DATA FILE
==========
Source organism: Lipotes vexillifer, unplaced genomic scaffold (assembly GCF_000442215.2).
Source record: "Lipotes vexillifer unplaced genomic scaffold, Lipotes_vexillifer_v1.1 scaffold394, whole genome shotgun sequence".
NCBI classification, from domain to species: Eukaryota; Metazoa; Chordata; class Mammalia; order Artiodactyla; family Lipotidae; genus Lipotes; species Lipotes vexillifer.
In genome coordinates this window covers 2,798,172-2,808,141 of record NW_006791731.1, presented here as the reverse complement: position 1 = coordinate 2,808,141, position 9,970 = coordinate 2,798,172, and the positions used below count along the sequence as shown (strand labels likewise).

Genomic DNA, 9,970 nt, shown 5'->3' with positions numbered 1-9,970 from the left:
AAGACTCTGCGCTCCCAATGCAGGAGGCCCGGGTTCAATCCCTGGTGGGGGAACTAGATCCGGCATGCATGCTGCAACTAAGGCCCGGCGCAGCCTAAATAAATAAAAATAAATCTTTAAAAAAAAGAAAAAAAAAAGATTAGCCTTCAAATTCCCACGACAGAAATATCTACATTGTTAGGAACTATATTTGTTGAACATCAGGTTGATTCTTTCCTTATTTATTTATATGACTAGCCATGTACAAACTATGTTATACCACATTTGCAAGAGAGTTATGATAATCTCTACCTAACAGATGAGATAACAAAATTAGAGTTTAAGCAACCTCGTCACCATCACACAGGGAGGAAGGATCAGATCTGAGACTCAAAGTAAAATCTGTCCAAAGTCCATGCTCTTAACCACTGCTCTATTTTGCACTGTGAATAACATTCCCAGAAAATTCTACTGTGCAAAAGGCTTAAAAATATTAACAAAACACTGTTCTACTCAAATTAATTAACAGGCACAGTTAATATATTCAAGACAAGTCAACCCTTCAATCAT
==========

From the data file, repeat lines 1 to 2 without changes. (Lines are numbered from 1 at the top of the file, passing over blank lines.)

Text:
Source organism: Lipotes vexillifer, unplaced genomic scaffold (assembly GCF_000442215.2).
Source record: "Lipotes vexillifer unplaced genomic scaffold, Lipotes_vexillifer_v1.1 scaffold394, whole genome shotgun sequence".